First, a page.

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Column: Pandemic Diary — Busting some COVID-19 myths

Richmond News columnist has some pointed criticism of our COVID-19 system.
Tracy Sherlock
Tracy Sherlock writes about education, parenting and social issues in her columns at the Richmond News.

First, a personal update: I’m now on day eight of my ten-day COVID-19 quarantine and, other than a very, very minor bit of head and throat congestion, I’m feeling good.

When you have COVID-19, listening to public health updates is personal, and some things stand out as ridiculous. Here are a few I’ve noticed.

Myth one: Transmission doesn’t happen at organized events

When health officials say organized events like professional sports games are not causing a lot of transmission, that is a statement that is impossible to verify. I see no evidence that the number of exposures at professional sports games is being tracked or reported and if it’s not tracked or reported, we cannot know that it is low.

Here’s my own experience with contact tracing. They asked me to recount where I had been over the 48 hours before I got my first COVID-19 symptom. The purpose of that was to see who I might have spread it to. I was told to let all of those people know, including those who I live with, that they needed to self-monitor for symptoms, but didn't need to self-isolate.

I did go out for dinner during my contagious but asymptomatic period and both myself and the person I ate with later tested positive. After the contact tracing call was over, I realized that the tracer didn’t even ask the name of the restaurant. If there was an outbreak in that restaurant, no one would never know.

As far as where I might have picked up COVID-19, it’s a mystery the contact tracers didn’t even try to solve. They asked me if I had been at any parties or large gatherings and if I knew of anyone who had COVID. No to both. That was the end of it.

I’ve heard this refrain before about how transmission is low in restaurants or university classrooms or other organized settings. But I’m not buying it anymore. If transmission isn’t tracked or investigated, no one knows how high it really is in any given setting.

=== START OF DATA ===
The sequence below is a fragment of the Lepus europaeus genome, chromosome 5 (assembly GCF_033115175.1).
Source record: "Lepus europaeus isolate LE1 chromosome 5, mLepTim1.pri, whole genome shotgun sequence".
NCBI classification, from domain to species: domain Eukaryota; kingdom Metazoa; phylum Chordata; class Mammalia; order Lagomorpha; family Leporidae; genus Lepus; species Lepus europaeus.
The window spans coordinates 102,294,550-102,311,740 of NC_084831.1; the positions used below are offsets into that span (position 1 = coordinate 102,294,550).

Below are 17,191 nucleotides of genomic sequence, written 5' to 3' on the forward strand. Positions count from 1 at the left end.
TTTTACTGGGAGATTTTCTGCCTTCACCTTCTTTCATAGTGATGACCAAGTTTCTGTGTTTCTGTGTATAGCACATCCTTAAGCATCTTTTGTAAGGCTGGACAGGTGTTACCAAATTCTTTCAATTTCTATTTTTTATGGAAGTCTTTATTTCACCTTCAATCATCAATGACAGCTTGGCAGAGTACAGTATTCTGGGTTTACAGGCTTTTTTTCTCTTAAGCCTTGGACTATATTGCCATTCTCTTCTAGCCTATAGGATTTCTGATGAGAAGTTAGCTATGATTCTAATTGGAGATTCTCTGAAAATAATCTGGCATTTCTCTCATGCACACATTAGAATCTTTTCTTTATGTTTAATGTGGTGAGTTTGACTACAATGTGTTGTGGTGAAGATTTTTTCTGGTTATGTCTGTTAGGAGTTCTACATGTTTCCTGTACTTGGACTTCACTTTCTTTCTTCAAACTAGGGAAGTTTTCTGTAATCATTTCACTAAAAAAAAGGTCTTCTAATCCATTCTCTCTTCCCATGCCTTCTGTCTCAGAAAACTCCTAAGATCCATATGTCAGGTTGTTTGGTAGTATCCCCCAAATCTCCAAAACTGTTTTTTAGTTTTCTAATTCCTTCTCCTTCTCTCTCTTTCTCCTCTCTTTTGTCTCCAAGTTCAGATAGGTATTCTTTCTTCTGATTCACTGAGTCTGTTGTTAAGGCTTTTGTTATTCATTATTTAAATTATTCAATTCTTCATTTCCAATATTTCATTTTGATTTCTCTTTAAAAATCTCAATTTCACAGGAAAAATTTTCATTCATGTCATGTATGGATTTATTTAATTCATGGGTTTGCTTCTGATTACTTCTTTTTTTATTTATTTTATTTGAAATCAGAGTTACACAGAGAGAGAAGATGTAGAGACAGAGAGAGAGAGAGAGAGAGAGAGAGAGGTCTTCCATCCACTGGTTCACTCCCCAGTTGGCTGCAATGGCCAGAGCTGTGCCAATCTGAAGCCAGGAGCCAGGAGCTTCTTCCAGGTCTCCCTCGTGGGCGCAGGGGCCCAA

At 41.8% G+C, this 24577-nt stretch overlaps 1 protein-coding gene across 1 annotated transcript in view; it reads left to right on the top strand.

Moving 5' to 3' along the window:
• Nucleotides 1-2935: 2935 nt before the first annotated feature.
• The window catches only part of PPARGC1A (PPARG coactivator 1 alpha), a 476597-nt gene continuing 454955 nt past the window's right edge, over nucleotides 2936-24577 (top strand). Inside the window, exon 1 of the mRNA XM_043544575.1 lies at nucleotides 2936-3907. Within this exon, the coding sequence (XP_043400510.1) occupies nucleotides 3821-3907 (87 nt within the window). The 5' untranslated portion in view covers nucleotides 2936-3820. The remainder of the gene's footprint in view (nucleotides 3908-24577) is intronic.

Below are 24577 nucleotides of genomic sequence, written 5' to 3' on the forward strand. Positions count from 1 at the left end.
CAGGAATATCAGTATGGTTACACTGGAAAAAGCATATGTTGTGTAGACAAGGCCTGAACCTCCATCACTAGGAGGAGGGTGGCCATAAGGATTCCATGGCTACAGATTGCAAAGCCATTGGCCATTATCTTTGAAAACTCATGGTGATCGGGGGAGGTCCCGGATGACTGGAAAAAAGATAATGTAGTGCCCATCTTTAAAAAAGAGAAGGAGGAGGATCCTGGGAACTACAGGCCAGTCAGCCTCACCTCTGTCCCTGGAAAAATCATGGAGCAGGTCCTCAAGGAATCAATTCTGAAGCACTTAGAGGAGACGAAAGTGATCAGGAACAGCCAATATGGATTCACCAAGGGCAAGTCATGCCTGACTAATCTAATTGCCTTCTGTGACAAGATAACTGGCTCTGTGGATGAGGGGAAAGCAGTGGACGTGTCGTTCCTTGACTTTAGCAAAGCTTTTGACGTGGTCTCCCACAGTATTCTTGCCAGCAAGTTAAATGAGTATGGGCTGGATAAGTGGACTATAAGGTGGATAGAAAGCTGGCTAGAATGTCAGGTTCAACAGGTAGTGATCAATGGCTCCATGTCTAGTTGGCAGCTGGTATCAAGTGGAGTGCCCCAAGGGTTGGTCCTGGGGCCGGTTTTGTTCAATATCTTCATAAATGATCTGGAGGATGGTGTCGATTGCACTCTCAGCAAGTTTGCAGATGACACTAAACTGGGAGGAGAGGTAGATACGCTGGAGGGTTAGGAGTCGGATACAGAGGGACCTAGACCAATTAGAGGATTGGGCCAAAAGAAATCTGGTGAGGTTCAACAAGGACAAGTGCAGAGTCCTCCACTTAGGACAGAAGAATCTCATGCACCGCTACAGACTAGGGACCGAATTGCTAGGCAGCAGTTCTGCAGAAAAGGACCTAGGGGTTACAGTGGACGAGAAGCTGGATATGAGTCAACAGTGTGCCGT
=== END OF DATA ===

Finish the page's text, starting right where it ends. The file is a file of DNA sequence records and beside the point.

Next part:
Myth two: You will be safe if everyone around you is vaccinated

I keep hearing public health officials say this: don’t go to events unless you’re sure everyone is fully vaccinated. However, I passed COVID-19 on to three people and all of us were fully vaccinated. More than half (53.7 per cent) of B.C.’s cases for the week of Dec. 8 to 14 were in fully vaccinated people, the government’s most recent report shows.

Knowing the people you are with are fully vaccinated is nice, because they are not as likely to get seriously ill if you do happen to unknowingly spread COVID to them, but don’t kid yourself that they won’t unknowingly spread it to you simply because they are double vaccinated.

Unfortunately, hospitalizations among the vaccinated are also creeping up. Forty-five fully vaccinated people were hospitalized over the last two weeks due to COVID-19. That’s 29.8 per cent of all hospitalizations.

Myth three: You will know which variant you’re infected with

Public health officials have said repeatedly that every positive test in B.C. is genome sequenced, so people might assume they will be told. That's not the case. Genome sequencing takes more time than the initial test and is not reported on the test result. There's no way for an individual to find out what variant they have.

I think I may have Omicron, simply because the people I spread it to got symptoms so fast – within 48 hours of seeing me in all cases. The incubation period for COVID is normally around five to six days.

Yesterday there were 753 new COVID-19 cases in B.C. and the government reported 135 Omicron cases in total. What’s unknown is how many of the 753 are Omicron and how long that will take to report. I would think a large majority of those cases must be Omicron, given that our cases were declining under Delta and were averaging about 350 a day for the past several weeks.

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